However, Democrats are, at the same time, arguing that federal loans should not be counted as federal spending in the case of the Hudson River Tunnel, where the Trump Administration wants to count federal loans as being the same as federal grants and New York and New Jersey wants to count federal loans as part of the local financing package. We will have to explore this inconsistency in the future.
At the big House Ways and Means infrastructure hearing two months ago, Ways and Means chairman Richard Neal (D-MA) telegraphed his interest in reviving direct-pay Build America Bonds, last used in the 2009 ARRA stimulus law. States issue a BAB, and the interest is taxable, but the federal government will write a check to the state each year for part of the interest that the state pays to bondholders. (Under the ARRA direct-pay BABs the subsidy rate was 35 percent of the interest rate, and CBO estimates that the federal government will make $3.6 billion in payments to municipalities in 2019 as the annual installment of that interest subsidy.) $181 billion in Build America Bonds were issued in 2009-2010, and if BABs were brought back as part of an infrastructure deal, hundreds of billions could be counted towards the overall infrastructure total, and the federal pay-for could be stretched out over the lifetime of the bond.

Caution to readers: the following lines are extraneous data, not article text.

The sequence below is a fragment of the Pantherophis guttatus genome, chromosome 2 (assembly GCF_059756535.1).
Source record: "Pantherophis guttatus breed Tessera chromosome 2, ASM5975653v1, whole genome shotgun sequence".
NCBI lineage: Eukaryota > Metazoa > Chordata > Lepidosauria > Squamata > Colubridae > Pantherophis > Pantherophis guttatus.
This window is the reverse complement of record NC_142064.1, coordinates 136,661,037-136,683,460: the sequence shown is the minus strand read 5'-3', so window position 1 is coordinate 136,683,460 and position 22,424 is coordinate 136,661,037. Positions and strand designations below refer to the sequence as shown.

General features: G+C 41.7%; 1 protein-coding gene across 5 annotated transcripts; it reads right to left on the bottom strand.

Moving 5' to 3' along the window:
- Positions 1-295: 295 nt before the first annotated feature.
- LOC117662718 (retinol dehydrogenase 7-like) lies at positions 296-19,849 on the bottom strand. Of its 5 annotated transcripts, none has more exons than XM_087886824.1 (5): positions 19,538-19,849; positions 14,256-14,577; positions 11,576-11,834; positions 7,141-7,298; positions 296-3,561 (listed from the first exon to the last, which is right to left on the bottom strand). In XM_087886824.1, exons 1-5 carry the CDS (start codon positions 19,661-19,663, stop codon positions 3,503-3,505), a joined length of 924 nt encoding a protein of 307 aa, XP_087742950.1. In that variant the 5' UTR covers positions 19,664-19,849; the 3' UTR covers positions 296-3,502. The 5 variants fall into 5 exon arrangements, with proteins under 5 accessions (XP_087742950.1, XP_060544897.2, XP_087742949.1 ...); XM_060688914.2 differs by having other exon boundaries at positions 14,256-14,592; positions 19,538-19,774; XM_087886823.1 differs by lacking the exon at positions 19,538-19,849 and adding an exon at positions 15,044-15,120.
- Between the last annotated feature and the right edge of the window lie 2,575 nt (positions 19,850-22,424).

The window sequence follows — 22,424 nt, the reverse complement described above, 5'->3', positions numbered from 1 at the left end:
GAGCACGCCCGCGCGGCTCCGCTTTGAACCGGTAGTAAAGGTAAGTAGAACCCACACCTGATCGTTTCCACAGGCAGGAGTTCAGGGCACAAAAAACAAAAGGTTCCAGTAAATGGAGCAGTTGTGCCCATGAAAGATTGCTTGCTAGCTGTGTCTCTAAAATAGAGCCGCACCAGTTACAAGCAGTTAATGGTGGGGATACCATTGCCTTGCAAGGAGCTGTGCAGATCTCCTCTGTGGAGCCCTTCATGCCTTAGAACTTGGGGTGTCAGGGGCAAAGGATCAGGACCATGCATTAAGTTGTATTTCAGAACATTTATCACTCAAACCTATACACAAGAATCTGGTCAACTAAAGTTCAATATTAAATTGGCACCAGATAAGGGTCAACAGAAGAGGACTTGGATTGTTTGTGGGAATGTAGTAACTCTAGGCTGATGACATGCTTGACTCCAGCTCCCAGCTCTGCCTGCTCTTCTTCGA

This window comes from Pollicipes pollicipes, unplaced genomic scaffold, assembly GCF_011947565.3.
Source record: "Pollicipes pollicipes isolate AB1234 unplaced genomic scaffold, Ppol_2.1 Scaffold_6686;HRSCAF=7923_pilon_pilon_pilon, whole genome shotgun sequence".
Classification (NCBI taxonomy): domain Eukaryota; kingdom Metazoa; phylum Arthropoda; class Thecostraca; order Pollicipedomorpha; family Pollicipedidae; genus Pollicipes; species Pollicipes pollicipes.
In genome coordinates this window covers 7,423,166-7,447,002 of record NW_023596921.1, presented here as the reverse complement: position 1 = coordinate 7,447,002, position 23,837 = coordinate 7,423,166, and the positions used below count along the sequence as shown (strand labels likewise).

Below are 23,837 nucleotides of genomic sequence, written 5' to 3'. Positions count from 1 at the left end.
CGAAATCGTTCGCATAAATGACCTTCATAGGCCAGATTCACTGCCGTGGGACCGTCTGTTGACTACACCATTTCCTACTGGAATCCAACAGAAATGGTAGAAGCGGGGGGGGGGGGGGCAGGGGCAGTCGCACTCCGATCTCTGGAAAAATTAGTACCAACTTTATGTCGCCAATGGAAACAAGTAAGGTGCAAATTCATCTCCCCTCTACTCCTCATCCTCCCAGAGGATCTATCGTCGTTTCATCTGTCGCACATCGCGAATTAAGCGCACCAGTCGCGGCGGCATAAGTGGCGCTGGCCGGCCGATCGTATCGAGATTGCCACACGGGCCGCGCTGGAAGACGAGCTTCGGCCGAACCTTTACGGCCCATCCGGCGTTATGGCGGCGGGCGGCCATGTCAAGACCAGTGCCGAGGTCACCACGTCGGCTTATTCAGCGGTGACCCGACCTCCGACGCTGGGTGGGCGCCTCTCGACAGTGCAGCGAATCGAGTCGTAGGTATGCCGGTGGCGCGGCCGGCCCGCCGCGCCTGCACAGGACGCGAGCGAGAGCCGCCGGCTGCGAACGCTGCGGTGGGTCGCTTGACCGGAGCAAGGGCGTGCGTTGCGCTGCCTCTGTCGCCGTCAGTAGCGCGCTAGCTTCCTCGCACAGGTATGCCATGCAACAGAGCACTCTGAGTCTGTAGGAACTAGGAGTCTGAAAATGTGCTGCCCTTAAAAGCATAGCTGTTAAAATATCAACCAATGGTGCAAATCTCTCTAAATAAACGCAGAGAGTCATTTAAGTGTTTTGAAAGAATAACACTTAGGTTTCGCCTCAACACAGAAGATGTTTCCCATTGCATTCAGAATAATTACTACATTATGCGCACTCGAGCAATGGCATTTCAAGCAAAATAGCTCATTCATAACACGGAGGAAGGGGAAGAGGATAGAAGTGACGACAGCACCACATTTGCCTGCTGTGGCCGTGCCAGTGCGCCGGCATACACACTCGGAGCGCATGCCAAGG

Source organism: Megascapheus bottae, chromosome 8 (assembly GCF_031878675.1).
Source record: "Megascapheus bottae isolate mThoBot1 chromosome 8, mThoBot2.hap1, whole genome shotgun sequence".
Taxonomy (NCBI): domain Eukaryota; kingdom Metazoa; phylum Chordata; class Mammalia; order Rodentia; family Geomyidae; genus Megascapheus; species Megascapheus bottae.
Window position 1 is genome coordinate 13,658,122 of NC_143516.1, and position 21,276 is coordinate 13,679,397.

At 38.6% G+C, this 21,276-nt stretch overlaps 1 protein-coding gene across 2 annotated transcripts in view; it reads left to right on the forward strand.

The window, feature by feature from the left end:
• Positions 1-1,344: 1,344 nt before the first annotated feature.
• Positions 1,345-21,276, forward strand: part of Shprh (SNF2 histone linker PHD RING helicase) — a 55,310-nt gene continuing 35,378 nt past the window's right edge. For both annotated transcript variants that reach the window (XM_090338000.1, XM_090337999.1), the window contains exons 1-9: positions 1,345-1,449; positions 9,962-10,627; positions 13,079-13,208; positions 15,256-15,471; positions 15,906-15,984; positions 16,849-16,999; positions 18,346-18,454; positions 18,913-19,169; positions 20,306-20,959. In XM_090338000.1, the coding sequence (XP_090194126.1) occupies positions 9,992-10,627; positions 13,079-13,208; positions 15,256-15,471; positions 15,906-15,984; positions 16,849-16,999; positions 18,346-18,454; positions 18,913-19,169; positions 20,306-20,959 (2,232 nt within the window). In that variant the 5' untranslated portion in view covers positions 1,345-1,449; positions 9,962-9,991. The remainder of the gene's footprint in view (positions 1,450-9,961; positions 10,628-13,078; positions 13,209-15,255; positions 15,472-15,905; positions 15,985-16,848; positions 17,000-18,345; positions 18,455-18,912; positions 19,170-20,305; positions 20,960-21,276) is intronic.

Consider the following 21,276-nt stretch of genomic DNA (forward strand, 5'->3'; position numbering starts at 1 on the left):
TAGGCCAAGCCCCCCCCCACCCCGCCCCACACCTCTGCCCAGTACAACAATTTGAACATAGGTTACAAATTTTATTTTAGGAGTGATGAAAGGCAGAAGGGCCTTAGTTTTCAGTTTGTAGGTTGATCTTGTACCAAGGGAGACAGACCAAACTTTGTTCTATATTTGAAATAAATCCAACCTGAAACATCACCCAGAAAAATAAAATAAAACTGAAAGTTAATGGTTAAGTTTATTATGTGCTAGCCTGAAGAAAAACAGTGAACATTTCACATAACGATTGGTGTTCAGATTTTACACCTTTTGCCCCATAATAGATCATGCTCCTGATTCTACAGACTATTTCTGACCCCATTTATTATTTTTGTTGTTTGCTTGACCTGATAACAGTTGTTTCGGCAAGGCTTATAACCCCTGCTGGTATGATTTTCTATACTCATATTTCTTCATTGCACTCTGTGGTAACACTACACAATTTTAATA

What constitutes “infrastructure”? Speaker Pelosi made it a point to say, after the White House meeting, that “one really important advance that we made in this meeting was the president’s real acceptance or maybe just agreement, I won’t say acceptance because he may have been thinking of this all along, and that is that infrastructure should include broadband and it’s important to healthcare, it’s important to education, it’s important to commerce, and his embrace of that in addition to transportation and water issues was very important.” Traditionally, telecommunications and electrical infrastructure has been built by the private sector (often with low-interest federal loans to subsidize extensions to rural and impoverished areas).